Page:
- When combined with one of the other factors, being overweight greatly increased the chances of having hypertension.
- There was not one of the other contributing factors was seen in every person with hypertension.
Question 5: Did the result of your experiment support your hypothesis? Why or why not? Based on your experiment what conclusion can you draw about the relationship of age and gender to group blood pressure averages?
Answer 5: The results of my experiment supported part of my hypothesis to a certain extent. I was correct that men would have higher blood pressure compared to women. I was partially correct when I said that as age increased, so would blood pressure. This was not true when comparing the average blood pressure of those in age group 11-17 to the average blood pressure of those in age group 18-24. Both the average systolic and diastolic blood pressure in the 18-24 year olds was lower than that of the 11-17 year olds. The conclusion that I draw is that in general, as you (male or female) get older, your blood pressure is going to increase. And men are going to have higher blood pressure compared to women of the same age.
Question 6: During the course of your experiment, did you obtain any blood pressure reading that were outside of the normal range for the group being tested? What did you notice on the medical charts for these individuals that might explain their high reading?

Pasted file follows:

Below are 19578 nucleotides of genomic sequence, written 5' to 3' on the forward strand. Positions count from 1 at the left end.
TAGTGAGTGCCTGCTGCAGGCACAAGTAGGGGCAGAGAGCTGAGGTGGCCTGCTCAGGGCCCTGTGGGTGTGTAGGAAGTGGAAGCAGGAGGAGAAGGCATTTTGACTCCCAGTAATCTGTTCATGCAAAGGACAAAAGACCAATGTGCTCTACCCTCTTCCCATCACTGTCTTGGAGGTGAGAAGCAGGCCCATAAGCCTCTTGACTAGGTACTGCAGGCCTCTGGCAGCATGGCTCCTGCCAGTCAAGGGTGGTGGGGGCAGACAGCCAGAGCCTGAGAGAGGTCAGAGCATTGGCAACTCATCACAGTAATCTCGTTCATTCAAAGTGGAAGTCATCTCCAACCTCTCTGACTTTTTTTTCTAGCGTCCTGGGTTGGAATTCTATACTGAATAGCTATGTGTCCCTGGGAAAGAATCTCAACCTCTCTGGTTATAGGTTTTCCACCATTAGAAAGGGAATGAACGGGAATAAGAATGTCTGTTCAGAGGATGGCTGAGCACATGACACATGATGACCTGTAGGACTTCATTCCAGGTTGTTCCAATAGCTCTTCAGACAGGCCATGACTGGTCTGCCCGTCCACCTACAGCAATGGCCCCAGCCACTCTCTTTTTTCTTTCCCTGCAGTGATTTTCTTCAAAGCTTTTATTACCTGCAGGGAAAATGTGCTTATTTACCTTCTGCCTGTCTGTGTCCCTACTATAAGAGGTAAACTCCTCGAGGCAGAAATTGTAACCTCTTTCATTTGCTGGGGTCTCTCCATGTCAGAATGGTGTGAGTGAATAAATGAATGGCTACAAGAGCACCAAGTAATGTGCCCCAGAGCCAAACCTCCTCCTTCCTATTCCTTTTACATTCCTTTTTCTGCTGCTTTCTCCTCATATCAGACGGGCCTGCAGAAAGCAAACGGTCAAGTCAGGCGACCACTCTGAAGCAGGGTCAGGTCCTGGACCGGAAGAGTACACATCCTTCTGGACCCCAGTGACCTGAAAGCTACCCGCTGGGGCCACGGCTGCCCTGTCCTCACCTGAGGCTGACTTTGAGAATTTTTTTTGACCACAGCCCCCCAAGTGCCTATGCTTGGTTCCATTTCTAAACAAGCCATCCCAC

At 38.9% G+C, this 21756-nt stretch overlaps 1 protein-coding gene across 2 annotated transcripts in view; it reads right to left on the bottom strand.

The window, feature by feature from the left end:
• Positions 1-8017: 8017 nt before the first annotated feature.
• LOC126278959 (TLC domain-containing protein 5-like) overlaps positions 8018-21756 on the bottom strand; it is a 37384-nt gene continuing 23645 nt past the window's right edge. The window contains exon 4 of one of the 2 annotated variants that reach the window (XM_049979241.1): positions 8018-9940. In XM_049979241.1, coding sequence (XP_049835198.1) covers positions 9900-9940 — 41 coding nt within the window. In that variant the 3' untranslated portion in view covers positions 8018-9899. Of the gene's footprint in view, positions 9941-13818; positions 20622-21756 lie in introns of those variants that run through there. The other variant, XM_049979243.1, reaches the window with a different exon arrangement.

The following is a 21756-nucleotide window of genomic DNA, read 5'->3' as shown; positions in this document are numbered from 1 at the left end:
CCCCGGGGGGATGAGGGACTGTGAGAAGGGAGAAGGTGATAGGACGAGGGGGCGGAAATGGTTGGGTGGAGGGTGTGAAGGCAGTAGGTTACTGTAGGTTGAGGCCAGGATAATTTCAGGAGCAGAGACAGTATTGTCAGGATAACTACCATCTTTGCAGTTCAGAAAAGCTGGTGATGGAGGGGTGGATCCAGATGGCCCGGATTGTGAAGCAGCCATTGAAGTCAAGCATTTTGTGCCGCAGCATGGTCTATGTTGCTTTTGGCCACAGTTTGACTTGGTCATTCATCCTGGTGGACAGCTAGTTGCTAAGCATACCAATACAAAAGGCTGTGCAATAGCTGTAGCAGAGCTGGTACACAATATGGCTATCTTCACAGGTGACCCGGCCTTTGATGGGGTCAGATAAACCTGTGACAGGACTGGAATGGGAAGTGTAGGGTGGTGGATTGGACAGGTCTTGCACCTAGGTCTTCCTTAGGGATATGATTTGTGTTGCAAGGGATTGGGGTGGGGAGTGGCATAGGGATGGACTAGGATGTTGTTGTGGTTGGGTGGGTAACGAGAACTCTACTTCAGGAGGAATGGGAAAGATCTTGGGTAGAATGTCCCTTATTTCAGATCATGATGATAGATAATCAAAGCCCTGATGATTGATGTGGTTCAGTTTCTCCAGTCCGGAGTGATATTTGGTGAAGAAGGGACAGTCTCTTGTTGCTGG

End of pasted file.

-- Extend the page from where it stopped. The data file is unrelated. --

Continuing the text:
Answer 6: Yes, I did obtain blood pressure readings that were outside the normal ranges. I noticed that the high blood pressure could be explained by one of the other contributing factors. For example, most of those with high blood pressure were overweight, from just a few pounds up to almost 50 pounds overweight. I also noticed that most of those with high blood pressure also had one or more of the other contributing factors to blame for it. Some of them also had a diet high in salt, others did not exercise, while others consumed alcohol or had a family history of hypertension. There was only one person who was under weight that had high blood pressure. The only contributing factor that person was guilty of was eating a high salt diet. That person was also male.
Question 7: List risk factors associated with the hypertension. Based on your observation, which risk factor do you think is most closely associated with hypertension?
Answer 7: Risk factors associated with hypertension are as follows:
- Family history of hypertension
- High salt diet
- Lack of exercise
- Alcohol consumption
I think being overweight is most closely associated with hypertension.
Question 8: What effect might obesity have on blood pressure? Does obesity alone cause a person to be at risk for high blood pressure? What other factors, in combination with obesity, might increase a person's risk for high blood pressure?
Answer 8: Obesity has many negative health implications. But if you think about just the extra weight an obese person has to carry around....Their heart needs to pump enough blood to supply oxygen and nutrients to that extra weight. The additional blood flow required may increase blood pressure. All of the other factors (listed above) in combination with obesity might contribute to high blood pressure. A few other factors not listed are tobacco use and stress.